is how one reader’s web browser displayed yesterday’s blog. It is the
third similar report within the past 48 hours so not easily dismissed. Naturally
the new Bonkers’ site is blamed but the standard ‘postage stamp’ images have
always been a feature of the website and the code that underlies them has not changed much since then.
It has always included the instruction (known as float) to flow text around the image, if it didn't the image would interrupt the text flow and it would sit above the text and not as shown here. To achieve that deliberately would require a lot of more complex code. The Bexley Council is Bonkers overlay of the banner image uses it, nothing else does.
Text flow around (float) is something that can be either switched on or switched off. Obviously it is switched on because it needs to be. There are no other options. There is no obvious way of coding things wrongly and in any case nothing has been changed.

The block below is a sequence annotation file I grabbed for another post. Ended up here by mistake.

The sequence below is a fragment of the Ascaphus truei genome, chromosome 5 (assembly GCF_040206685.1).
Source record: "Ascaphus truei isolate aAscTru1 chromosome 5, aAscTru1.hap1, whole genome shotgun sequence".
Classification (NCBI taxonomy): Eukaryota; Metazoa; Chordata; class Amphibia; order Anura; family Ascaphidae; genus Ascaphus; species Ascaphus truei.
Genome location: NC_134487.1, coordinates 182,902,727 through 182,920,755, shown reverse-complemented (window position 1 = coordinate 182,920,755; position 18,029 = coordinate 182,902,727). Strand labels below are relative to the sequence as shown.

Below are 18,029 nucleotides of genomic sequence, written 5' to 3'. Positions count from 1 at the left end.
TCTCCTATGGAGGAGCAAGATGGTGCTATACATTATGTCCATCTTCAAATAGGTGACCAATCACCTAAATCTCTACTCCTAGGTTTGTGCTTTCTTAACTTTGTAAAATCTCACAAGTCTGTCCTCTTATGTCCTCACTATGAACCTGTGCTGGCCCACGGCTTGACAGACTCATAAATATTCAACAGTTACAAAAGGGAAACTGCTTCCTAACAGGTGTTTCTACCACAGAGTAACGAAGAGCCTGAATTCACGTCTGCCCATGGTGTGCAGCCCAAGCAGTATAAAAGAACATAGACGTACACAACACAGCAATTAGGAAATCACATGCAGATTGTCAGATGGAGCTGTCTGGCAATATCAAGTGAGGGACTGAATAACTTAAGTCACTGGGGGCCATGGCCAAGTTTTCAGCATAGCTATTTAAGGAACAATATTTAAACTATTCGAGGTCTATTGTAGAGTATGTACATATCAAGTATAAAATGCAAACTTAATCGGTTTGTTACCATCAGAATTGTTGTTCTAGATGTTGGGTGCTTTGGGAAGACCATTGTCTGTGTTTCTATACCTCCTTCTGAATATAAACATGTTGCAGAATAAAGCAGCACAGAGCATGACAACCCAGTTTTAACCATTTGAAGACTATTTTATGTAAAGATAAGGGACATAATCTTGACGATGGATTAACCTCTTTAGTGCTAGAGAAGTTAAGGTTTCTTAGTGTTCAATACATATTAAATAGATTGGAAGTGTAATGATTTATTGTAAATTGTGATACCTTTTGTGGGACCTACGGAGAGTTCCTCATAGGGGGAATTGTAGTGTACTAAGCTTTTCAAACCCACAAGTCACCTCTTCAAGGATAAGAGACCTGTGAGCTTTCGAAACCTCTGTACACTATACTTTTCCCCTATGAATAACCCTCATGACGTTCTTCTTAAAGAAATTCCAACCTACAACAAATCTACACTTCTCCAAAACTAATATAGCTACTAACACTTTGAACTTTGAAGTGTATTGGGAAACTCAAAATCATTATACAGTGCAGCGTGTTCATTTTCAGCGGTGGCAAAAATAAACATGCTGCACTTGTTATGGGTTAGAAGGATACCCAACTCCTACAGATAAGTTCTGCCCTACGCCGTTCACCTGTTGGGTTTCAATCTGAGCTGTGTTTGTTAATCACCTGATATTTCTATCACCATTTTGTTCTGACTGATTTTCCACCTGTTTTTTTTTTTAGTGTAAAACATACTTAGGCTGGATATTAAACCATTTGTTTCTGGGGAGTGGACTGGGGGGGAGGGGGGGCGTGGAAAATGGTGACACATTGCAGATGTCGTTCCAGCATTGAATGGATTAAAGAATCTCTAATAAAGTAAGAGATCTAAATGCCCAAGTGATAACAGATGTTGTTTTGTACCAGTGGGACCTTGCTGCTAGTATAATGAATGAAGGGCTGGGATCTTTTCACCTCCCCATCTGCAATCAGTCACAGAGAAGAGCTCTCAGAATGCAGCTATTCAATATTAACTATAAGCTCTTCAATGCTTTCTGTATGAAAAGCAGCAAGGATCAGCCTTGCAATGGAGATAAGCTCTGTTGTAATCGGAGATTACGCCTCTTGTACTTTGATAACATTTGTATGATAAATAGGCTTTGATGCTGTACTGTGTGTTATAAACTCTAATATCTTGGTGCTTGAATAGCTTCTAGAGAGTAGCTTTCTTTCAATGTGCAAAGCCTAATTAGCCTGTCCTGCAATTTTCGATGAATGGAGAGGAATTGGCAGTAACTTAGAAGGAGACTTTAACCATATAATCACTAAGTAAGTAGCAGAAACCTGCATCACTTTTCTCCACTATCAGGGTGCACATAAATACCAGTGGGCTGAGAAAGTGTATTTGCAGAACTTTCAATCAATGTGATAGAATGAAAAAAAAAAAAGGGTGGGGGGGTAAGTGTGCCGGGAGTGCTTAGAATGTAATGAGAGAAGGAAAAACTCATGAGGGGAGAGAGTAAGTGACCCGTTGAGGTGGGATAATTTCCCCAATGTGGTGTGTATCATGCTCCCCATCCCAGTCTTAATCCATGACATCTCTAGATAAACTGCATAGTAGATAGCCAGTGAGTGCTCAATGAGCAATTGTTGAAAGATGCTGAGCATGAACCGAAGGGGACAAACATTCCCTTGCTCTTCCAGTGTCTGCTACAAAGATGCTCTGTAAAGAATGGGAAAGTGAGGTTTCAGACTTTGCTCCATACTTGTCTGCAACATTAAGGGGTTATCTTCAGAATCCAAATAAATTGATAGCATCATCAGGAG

Way back in 2009 the images of this type were defined as picture type 1 or p1 for short and the definition of p1 has changed only in one respect since then. Before May 2018 the images were displayed at a fixed 233x155 pixels and since then they are displayed at 24% of the browser window width. The latter allows them to grow or shrink as required.
There is only one instruction p1 which is applied right across the site. It must either work all the time or none of the time but three reports say otherwise.
All my computers and browsers display the images correctly as do those of family and friends, see below. I cannot change anything because the float command is obviously required, so what is going on?
It is not impossible that a browser or operating system upgrade has screwed something up but not likely.
One thing occurs to me. Before May 2018 p1 style images not only had a fixed 233x155 pixel size (scaled in Photoshop) but also a larger version which popped up when clicked. Since May only the large version exists and the browser scales it to fit the blog page. When it is clicked the same image is referenced and displayed at a larger size. The code that does the job is common open source, not mine. Maybe some browsers don’t like images that reference themselves. If that is the case, affected readers will not see the problem in old blogs, neither will they see the problem on newer blogs which do not reference a larger image.
There are not many of those but 5th May contains one and so does 24th June.
If anyone spots a pattern I would be pleased to hear about it. Is it only some browsers at some image sizes or only images that expand on click which are affected?